- You want your final wishes to be followed. If you have specific preferences for the disposition of your remains and the nature of your funeral services, you can clearly express them in your funeral plan. You may have a preference for burial or cremation, the epitaph on your headstone, or the music and readings at your funeral. Or you may not want a funeral ceremony. Whatever your wishes, they need to be set forth in your funeral plan.
- You want to be self-reliant and have your affairs in order at the end of your life. Taking care of your funeral arrangements is a thoughtful and caring thing to do for your family. It is comforting to know that you have done all you can do to ease their burden. And you can be assured that they will appreciate that your caring for them continued after you are gone.
Plan Your Funeral Your Way
You are in control of your funeral plans with our Wise Planning System. You’ll be guided step-by-step through the process of how to plan your funeral using our planning tools. You can take advantage of the Plan Guardian feature that allows you to share your plan with those you trust to carry out your wishes. Be sure to let your loved ones know you have a plan!
The Quick Plan is the first step in the Wise Planning System. In a matter of minutes, you’ll have created a basic funeral plan and will find out your estimated funeral cost. There’s no cost and no obligation. Give it a try!
Common Questions About Funeral Preplanning
Preplanning is the practice of choosing in advance how you would like your funeral to be handled. Some people create very detailed funeral plans while others sketch out a general outline. A funeral plan can be done in electronic form or as a hardcopy. However you decide to create your plan, you should make sure that you communicate your desires to your loved ones.
The terminology can be a little confusing. All of these terms refer to having a funeral plan before death has occurred. When you see the term prepaying, it means a type of formal arrangement where you pay for funeral products and services ahead of time. You sign a contract with a particular funeral provider, such as a funeral home, for goods and services that will be provided at time of death. When you sign the contract you can make payment directly to the funeral provider in a single payment or installment payments.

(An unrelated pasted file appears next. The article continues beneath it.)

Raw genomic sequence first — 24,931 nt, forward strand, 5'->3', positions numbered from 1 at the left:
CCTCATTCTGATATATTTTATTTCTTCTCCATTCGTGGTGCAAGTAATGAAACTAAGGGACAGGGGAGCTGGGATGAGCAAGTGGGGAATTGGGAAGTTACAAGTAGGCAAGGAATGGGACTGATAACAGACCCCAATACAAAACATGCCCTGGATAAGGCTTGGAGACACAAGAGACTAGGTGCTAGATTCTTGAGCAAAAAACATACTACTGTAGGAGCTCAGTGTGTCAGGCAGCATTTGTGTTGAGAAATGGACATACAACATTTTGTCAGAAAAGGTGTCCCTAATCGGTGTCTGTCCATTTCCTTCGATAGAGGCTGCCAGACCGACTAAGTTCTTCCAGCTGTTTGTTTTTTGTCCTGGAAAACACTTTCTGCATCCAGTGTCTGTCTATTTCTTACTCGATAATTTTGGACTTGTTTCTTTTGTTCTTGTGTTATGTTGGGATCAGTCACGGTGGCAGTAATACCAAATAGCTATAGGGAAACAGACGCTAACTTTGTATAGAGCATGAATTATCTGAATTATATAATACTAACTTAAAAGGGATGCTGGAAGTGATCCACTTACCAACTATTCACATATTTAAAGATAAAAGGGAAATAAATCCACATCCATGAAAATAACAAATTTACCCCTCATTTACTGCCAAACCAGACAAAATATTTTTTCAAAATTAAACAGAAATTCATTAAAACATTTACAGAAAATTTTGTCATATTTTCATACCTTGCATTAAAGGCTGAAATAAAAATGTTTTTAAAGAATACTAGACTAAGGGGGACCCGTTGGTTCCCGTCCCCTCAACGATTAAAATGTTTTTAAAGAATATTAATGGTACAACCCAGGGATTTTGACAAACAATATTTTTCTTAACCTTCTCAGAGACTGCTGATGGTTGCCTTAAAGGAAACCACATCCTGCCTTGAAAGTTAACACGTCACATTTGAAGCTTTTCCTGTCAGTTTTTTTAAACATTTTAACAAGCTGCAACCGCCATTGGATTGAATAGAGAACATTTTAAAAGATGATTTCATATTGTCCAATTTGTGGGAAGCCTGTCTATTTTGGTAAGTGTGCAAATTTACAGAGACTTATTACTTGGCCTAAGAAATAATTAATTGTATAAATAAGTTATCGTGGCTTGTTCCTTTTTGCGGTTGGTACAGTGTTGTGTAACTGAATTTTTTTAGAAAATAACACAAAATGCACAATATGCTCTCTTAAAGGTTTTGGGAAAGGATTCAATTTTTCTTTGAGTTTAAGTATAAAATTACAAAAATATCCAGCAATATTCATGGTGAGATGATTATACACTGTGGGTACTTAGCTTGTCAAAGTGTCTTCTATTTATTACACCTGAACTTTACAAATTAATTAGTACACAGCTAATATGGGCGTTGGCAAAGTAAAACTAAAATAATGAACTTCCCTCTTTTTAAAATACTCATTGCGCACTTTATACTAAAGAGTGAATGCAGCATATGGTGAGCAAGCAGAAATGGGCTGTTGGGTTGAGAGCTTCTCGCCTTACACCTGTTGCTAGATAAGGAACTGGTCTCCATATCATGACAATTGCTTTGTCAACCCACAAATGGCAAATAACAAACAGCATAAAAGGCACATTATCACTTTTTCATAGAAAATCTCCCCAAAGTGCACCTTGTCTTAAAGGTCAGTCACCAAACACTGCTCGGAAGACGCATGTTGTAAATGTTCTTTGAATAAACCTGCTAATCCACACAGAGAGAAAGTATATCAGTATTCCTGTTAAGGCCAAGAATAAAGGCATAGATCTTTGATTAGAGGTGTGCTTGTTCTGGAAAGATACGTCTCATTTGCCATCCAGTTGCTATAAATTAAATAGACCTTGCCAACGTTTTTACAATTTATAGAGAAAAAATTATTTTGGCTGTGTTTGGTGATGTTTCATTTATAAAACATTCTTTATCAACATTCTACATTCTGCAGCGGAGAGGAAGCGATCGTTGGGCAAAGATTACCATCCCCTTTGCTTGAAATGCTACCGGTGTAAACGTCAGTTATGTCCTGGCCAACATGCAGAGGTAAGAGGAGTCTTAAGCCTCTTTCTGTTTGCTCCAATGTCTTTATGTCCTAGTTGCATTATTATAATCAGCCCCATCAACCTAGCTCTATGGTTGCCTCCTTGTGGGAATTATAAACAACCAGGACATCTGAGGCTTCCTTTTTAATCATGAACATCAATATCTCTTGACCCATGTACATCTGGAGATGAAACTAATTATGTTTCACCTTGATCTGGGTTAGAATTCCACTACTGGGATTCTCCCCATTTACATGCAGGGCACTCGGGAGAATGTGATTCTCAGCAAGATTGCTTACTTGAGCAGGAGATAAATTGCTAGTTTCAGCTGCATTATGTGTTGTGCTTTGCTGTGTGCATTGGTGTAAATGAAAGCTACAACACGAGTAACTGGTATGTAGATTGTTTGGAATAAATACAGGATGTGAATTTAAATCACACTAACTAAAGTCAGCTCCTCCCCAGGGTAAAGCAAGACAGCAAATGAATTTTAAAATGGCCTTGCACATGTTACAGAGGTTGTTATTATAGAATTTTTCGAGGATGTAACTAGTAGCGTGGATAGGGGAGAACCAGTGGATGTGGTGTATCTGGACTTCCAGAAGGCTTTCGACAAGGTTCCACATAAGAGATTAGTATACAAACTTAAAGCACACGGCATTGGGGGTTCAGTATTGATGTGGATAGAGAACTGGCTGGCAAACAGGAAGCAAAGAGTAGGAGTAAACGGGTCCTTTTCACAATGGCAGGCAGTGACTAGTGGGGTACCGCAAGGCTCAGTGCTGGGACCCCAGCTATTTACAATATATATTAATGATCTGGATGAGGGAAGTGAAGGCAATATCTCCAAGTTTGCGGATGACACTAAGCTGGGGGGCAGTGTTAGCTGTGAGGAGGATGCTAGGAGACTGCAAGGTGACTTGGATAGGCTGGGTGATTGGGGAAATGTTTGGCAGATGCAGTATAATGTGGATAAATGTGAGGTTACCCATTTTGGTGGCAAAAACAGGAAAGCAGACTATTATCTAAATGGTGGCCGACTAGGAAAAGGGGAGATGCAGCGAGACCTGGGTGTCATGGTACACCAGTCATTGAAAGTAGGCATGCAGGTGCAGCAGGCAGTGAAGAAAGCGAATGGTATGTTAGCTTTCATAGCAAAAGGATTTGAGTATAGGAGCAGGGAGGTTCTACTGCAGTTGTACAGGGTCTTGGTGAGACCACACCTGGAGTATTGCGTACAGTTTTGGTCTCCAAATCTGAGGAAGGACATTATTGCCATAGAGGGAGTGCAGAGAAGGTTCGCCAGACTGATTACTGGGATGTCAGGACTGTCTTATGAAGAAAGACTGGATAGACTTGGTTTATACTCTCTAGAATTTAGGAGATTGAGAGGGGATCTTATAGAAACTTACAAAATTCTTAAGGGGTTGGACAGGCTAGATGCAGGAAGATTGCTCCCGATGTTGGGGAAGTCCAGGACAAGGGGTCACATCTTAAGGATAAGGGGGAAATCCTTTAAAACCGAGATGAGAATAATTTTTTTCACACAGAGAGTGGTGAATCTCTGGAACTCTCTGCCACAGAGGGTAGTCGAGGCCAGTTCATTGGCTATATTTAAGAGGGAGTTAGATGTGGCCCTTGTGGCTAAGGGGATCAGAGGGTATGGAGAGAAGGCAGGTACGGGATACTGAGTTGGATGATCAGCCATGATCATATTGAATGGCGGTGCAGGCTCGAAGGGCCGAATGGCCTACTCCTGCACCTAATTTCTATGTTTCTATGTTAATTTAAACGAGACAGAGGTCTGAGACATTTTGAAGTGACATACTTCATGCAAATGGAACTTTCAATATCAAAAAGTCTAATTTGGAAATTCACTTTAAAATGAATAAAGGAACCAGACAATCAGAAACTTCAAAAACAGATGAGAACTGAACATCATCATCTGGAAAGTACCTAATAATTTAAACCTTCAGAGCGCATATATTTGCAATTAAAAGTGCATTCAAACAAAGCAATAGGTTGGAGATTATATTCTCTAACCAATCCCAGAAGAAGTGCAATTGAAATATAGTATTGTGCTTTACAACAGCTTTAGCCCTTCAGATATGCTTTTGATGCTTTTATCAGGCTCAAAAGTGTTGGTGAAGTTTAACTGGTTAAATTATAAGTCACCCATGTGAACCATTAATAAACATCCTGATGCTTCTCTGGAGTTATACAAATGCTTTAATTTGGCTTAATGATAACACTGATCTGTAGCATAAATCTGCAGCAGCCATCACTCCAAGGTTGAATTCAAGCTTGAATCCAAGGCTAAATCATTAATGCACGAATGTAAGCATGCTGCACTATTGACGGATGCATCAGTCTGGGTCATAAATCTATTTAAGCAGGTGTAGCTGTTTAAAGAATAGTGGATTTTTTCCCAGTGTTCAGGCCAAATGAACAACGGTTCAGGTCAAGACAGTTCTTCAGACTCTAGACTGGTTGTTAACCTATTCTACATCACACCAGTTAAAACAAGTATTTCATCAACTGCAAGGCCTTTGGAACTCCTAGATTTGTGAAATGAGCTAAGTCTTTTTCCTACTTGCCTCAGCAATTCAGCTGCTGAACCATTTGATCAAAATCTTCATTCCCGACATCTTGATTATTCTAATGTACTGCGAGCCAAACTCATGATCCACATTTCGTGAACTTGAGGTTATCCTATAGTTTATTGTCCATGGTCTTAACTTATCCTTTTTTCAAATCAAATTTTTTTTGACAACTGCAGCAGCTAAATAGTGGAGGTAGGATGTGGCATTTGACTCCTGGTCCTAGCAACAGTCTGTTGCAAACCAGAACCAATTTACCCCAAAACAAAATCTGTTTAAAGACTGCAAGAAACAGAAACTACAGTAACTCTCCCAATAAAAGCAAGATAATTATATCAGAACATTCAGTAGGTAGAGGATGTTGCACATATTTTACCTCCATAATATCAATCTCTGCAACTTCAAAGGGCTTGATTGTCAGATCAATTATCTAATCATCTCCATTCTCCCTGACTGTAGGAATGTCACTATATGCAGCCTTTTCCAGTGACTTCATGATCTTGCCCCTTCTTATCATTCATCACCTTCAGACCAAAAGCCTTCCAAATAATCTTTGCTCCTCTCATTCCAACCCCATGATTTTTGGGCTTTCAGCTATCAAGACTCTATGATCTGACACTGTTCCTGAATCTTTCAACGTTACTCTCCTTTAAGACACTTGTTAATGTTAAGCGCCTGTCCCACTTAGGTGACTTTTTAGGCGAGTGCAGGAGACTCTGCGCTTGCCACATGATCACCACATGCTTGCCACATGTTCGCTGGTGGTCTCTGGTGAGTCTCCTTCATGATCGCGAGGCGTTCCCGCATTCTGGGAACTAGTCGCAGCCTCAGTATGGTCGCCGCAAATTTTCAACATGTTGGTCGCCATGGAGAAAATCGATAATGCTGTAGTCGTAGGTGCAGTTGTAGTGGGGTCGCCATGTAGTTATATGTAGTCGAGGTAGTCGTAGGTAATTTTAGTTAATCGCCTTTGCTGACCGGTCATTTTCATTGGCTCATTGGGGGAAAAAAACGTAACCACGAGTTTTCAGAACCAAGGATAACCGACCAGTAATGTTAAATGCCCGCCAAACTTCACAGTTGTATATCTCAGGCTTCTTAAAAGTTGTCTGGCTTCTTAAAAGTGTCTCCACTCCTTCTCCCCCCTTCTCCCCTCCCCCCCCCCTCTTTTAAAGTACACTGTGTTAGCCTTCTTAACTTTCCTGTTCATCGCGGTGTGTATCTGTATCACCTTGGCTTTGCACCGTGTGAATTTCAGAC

Another popular option is to purchase a funeral insurance policy that is payable upon death to cover the cost of the contract. This is typically referred to as preneed insurance. Preplanning or advance planning, on the other hand, is a process where you create a plan for how you would like your funeral handled. You do not have to commit to a funeral provider and your plan can be informal and non-binding.
All that said, these terms may be used interchangeably so make sure you know if they are referring to a binding prepaid funeral contract or just a non-binding funeral plan.
Some people choose to pay for their funeral expenses when they create their funeral plan. This ensures that the cost is covered and relieves their family of the financial burden of paying for their funeral.
Typically, prepaying involves entering into a contract with a particular funeral provider (a funeral home or cremation service). Of course you want to be confident that the provider or a successor provider will still be in business when the time comes to provide the funeral services. Prepayment can be made directly to the funeral provider or the contract can be secured with a funeral insurance policy. Installment plans are available with either option.
Funeral costs can also be covered without making a commitment to a specific funeral provider by purchasing a final expense insurance policy or depositing funds in a trust account or a payable-upon-death bank account.
No. It is a common misconception that preplanning means prepaying. You do not have to prepay, but you can. Making sure that funds will be available to cover your funeral cost is a sound financial decision, if you are able to do it. You have various options. You can enter into a contract with a funeral provider and prepay the provider or secure the contract with a funeral insurance policy.